Yes, I know, it’s that part of the series that many of you have been waiting for. The part where I actually talk about the principles that helped me to learn how to manage money in a responsible manner so that I could get through each month without a lot of issues. Yes, I used these principles on a minimum wage job, and I used them in order to get by when the going got tough.
See my tips and such after the break!
Make a full budget for a six month period of time. When you sit down and make a budget, do not make a monthly budget. You want to have a budget that goes out six months; obviously, you will split it up by month so you can see the smaller pictures, but by knowing what you have to budget for every six months, you have a big picture that you know to shoot for. The reason I use six months? A car insurance payment is in there (since most people pay for their car insurance twice a year). You can do a whole year too, but I find that stresses me out more.
Do not be afraid to ask for help. If you say that this hint makes me sound entitled, you’re a jerk. Just saying. If you need help with something one month, you need help with it. Ask a family member or friend, go to your local religious institution, or If you need food stamps in order to make your monthly budget, then utilize them. Do not take advantage of services or help if you really don’t need them – but if you’re truly in need, get the help you need.
Always give a portion. This sounds absolutely ridiculous to some people, especially if you are not of a faith where tithing is a regular part of your life, but you should always give a portion. I’m not saying you have to go by 10% either; if you give, it helps you to remain thankful for what you already have. Even if my giving was buying a hot cocoa for one of my teenagers, it was still giving in my eyes and it helped to maintain my generosity – being able to be generous doesn’t only provide thankfulness, but it helps you remember we’re all in this together, too.
Pay more than you can, when you can – but if it causes you a burden, don’t do it. If you can pay an extra $5 or $10 on your phone bill, go for it. If you can pay a double loan payment, go for it. If you can’t, because it will cause you financial burden, just don’t. Don’t ever forgo your living expenses just so you can “get ahead.” But if you can get ahead, do it! It will help you in case you have a rough month later on.
Saving is saving, even if it’s only $5. Put something away. For the longest time, the only “saving” I could do was putting coins into a spaghetti sauce jar. If you have something saved, even if it’s only a few dollars, it will help you to feel as if you’re making it – it’s all about reducing your stress.
If you have nothing left at the end of the month, don’t beat yourself up. This is something that a lot of people have problems with, including myself. I hate when I have nothing left at the end of the month, because it makes me feel kind of stupid, but don’t feel that way. You are trying to take care of yourself, on your own, and you will have bad months. It doesn’t make you bad or sucky at finances; some months are just different than others.
You may have to take on debt, and taking on debt is not “un-Godly” or “frivolous.” Those people who tell you that are idiots. Now, if you are taking on debt so that you can be frivolous, that’s dumb and you need to stop that. But if you need to take on debt in order to go to school, or in order to pay for something that you need, that’s not frivolous. Sometimes, we just need to do it, and that is absolutely okay. It’s preferred that you don’t, but the reality is, we usually can’t.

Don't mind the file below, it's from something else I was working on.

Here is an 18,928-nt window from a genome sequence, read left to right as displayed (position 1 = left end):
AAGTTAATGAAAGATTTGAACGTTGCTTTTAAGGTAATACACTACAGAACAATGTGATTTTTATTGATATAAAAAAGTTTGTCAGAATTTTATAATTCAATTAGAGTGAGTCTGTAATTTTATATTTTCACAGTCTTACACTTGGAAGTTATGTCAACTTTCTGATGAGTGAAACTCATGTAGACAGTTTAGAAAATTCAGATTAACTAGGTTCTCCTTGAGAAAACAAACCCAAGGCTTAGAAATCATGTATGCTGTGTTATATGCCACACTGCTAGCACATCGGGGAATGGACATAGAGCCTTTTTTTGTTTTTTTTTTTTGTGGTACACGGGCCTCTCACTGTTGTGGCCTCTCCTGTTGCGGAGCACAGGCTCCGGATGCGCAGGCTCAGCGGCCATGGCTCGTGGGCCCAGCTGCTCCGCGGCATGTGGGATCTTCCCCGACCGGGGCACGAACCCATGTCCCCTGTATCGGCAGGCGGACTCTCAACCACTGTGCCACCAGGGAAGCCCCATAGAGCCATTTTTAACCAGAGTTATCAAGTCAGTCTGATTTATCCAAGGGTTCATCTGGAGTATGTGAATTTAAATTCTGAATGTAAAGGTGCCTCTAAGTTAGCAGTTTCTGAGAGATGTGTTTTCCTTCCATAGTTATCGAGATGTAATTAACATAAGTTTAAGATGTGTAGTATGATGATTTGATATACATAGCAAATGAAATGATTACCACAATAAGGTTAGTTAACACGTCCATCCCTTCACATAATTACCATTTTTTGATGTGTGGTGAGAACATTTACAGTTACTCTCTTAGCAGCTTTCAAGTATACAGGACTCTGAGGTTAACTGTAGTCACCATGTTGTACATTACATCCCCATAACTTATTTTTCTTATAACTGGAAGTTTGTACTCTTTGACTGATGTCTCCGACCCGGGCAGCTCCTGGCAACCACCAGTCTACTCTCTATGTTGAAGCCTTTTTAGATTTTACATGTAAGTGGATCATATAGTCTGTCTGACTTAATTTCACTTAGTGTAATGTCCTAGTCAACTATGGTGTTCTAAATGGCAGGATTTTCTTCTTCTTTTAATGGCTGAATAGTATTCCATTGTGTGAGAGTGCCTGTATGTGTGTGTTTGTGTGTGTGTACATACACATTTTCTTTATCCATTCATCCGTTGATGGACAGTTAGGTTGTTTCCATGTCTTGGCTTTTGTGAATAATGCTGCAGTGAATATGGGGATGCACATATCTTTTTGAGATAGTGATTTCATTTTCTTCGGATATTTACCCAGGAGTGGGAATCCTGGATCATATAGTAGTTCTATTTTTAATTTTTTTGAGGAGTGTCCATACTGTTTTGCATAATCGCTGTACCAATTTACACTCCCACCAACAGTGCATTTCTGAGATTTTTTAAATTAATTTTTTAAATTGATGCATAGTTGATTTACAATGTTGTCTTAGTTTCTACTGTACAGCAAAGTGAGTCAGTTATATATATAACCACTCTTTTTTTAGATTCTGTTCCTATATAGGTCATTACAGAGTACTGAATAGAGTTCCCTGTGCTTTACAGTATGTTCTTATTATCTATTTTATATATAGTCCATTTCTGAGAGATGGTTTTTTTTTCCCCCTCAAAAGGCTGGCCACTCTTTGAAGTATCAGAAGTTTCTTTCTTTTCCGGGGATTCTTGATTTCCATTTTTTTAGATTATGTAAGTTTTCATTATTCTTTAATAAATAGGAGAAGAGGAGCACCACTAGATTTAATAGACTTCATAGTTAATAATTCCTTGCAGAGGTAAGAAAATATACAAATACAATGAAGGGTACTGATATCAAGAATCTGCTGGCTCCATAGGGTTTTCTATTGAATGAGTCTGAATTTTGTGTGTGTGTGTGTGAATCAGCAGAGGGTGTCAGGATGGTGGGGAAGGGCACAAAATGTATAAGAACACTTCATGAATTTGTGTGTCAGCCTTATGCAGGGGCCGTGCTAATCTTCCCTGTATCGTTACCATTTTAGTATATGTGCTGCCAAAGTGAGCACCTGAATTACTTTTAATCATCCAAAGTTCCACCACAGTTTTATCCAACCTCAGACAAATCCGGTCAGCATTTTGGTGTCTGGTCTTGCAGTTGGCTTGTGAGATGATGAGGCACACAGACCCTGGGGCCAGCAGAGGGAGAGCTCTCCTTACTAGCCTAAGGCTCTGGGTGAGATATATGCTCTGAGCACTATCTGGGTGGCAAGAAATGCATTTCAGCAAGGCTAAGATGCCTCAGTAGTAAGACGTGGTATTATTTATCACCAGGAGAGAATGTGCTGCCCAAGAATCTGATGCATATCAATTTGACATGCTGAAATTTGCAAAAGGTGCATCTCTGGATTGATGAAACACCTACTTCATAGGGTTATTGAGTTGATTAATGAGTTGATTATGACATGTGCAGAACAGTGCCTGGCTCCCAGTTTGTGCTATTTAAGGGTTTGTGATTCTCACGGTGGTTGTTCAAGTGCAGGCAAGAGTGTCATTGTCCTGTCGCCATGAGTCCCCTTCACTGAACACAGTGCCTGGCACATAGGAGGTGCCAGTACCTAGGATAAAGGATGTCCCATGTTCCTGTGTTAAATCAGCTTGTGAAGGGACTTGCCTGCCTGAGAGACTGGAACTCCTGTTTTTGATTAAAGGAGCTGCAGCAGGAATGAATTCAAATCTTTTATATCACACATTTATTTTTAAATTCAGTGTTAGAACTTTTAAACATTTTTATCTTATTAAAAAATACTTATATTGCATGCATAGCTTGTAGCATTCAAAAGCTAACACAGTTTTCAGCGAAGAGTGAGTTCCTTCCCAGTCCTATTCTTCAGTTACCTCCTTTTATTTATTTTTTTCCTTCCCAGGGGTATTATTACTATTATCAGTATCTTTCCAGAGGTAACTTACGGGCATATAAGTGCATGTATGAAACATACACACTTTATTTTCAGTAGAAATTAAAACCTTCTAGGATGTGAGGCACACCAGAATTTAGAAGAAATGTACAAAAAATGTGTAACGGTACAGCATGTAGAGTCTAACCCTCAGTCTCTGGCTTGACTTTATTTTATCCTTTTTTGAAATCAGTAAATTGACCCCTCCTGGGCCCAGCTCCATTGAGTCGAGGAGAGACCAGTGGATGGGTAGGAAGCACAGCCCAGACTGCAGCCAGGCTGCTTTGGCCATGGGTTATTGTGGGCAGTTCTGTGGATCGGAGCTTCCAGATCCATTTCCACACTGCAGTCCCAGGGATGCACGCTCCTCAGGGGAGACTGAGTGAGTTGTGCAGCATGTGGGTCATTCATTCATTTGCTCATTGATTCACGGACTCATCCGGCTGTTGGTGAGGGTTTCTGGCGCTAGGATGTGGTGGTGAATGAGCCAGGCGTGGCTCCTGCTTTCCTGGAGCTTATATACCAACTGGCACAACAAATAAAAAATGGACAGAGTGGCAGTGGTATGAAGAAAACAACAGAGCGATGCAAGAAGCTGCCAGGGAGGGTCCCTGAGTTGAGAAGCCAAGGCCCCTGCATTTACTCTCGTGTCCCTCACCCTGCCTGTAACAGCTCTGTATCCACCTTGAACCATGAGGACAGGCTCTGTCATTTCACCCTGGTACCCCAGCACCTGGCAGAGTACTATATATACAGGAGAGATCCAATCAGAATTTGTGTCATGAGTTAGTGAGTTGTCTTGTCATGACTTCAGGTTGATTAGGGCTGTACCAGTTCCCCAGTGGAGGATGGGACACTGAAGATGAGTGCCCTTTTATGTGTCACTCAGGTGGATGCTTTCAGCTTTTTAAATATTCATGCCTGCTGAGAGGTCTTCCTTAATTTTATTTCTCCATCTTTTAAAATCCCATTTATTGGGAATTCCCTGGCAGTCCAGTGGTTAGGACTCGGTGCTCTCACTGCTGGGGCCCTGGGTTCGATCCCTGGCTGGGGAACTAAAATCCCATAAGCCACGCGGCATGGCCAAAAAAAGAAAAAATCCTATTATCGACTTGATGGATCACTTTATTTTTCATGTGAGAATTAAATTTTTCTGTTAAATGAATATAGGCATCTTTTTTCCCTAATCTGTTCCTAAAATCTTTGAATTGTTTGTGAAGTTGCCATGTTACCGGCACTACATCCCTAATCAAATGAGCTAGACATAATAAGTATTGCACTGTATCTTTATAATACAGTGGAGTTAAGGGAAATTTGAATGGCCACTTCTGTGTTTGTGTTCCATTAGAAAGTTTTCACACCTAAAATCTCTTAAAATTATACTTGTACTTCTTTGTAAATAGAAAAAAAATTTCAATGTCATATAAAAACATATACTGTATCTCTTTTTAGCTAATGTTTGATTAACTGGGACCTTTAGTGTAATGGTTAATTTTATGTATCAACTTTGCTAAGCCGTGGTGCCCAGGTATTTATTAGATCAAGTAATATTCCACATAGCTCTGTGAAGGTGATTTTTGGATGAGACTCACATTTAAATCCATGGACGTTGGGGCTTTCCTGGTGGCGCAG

If you’re too strict with yourself, it will bother you. I’m not saying that you need to blow your life savings. You’re an idiot if you do that. But if you decide that you want to go get a half-priced drink at Sonic while you’re out getting groceries, do it. Being able to spend a dollar on a double cheeseburger because you’re in the mood for it is perfectly acceptable, and it will help you feel more comfortable with your situation.
Don’t compare yourself to other people. I’ve struggled with this before because I am literally surrounded by people who are much better off than me. Much, much better off than I will likely ever be. I live in front of a development that is full of well-off people. I go to a church that has more than its share of people who are well-to-do. Is that bad? Not at all – if you have resources and are well off, that’s great. Good on you! But as someone who is in their 20’s and getting by and barely making ends meet, you cannot compare yourself to other people. If you do, you’re just going to feel bad and you may want to give up.
If you can, live with other people. This is the thing that I regret the most about my 20’s. After I graduated college, I was going to move in with someone. I lived there for two weeks, had a bad panic attack/meltdown and got kicked out. I could have gone up north, but my support system was here. I should have found a roommate (and attempted a few times), but then most of my close friends got hitched. The issue with intending to be single my entire life is that I’m probably stuck like this, and our government doesn’t take care of singles too well. I would be a lot better off if I’d found roommates or whatever. If you can go home after you graduate college? Freaking do it. If you can find roommates to help you pay the bills? Freaking do it. It will make your life much, much easier.
These seem like common sense to some people, but this isn’t the stuff you’re going to get from Dave Ramsey or other budgeting professionals. Do you disagree with some of my tips? Do you agree with some of them? Even though they aren’t directly “budget” related, they can help guide you in your decisions when it comes to money. If you have other thoughts you want to include, head over to Facebook or post them here. I can’t wait to discuss it with you!